Joy Reid explains why she came to Georgia to film her show ahead of runoff

The cable network superstar came to the state at the center of the midterm elections
Joy Reid explains why she came to Georgia to film her show ahead of runoff
Joy Reid takes a selfie with a viewer at Manuel’s Tavern in Atlanta on Dec. 5, 2022. (Photo credit: Rashad Milligan for rolling out)

ATLANTA — The time has come. After months of meme-able soundbites, mudslinging advertisements and an endless amount of campaign posters, the Election Day is here for the runoff between the Georgia candidates for the U.S. Senate. Georgia has been the epicenter of the 2022 midterms in America from Stacey Abrams‘ rematch against Brian Kemp for governor to the matchup between Raphael Warnock and Herschel Walker.

The races have been so important, Trevor Noah spent his final days of “The Daily Show” in Atlanta for the general election. Modern-day American treasure Joy Reid broadcast “The ReidOut” from the state’s capital city on the eve of the runoff election.


“This is the final vote of the year with this election,” Reid told rolling out after her Dec. 5 live taping. “The election season is finally over. I need to be here to verify that it’s actually going to be over.”

Reid’s on-site show guest list featured LaTosha Brown of Black Voters Matter, Sen. Warnock, and Florida’s Maxwell Frost, the first Gen Z politician to be elected to Congress.


“The reason it’s important to vote is because you don’t want to let the worst, dumbest, most ridiculous person in your life make all the decisions over your future,” Reid said to rolling out. “You want to make those decisions for yourself. Don’t leave that to other people. Vote because you need to decide your future. It’s very important.”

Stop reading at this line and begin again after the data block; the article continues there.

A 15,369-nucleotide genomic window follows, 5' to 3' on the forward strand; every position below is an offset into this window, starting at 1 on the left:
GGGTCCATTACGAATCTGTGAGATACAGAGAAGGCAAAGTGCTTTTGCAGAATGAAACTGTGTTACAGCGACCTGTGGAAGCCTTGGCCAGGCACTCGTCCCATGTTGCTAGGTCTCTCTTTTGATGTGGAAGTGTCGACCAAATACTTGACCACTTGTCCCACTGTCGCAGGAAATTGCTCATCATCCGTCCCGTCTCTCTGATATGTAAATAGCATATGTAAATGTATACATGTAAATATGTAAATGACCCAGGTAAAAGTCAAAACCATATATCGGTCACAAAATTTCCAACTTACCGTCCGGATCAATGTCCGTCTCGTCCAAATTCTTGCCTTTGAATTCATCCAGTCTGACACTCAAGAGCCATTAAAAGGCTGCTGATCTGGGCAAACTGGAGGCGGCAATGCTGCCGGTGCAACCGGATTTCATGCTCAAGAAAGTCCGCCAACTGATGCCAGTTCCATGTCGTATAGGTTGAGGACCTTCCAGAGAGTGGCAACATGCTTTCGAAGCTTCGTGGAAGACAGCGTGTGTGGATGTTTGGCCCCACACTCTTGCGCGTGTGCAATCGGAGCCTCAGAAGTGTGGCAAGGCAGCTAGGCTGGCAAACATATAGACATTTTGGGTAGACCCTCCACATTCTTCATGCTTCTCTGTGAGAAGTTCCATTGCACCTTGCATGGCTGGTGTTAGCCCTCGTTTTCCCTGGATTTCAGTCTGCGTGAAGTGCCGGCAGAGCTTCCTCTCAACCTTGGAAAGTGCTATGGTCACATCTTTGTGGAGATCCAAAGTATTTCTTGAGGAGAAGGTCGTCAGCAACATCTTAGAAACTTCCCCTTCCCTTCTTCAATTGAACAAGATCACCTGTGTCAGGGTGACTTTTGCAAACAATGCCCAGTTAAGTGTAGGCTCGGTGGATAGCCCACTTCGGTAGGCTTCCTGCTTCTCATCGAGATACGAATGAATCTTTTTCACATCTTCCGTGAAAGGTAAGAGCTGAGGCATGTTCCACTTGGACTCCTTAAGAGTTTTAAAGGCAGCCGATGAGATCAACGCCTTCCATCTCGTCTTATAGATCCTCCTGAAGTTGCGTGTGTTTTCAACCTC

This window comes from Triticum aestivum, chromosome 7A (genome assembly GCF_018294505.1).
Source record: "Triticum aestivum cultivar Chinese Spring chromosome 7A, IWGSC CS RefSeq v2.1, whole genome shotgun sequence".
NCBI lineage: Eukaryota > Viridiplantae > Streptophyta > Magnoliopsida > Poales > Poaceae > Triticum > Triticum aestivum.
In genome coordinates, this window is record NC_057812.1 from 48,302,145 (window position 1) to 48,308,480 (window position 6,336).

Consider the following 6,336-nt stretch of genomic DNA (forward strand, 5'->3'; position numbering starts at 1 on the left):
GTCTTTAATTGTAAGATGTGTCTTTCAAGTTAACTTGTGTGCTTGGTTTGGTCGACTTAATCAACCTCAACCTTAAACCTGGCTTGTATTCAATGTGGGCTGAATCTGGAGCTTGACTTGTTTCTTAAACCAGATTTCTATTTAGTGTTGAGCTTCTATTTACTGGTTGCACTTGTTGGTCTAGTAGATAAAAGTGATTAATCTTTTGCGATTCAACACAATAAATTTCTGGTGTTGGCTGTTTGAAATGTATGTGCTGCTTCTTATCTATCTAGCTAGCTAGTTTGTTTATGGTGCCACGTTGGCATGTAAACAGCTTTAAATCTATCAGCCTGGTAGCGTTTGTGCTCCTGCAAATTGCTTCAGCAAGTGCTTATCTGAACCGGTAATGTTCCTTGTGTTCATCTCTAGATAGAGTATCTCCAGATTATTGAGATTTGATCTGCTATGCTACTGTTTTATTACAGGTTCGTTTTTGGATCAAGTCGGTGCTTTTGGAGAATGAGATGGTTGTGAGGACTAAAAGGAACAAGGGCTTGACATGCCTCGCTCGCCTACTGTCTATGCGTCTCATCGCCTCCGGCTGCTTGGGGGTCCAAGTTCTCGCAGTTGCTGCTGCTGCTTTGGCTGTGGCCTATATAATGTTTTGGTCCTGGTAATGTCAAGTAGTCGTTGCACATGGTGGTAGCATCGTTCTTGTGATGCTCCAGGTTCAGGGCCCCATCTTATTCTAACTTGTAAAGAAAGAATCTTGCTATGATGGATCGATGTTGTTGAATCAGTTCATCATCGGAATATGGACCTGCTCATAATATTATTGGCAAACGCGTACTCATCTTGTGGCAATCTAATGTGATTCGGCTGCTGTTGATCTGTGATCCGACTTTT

Warnock, the incumbent candidate, is the pastor at Ebenezer Baptist Church, the church home of Martin Luther King Jr. He is also the first Black person to represent Georgia in the U.S. Senate.

Walker was a Heisman Trophy-winning running back and national champion from the University of Georgia in the 1980s. Walker also participated in the winter Olympics and combat sports before giving politics a go with the endorsement of President Donald Trump. Walker’s gone viral for not knowing what pronouns were, claiming to be a police officer when he wasn’t and debating whether or not it’s better to be a vampire or a werewolf.

After her live taping, Reid stayed at Manuel’s Tavern to take a photo and have a quick conversation with several attendees. Viewers marveled at a true history-maker, as Reid became the first Black female prime-time anchor on cable television in 2020. Reid has also published four books and has been nominated for three NAACP Image Awards. The Harvard graduate’s intelligence keeps viewers engaged and informed for the entire hour block of her production. On the streets that Coretta Scott King, and most recently, Michelle Obama, have walked, the city of Atlanta was blessed with another heaping dose of Black excellence watching the live taping of the inspirational Reid.

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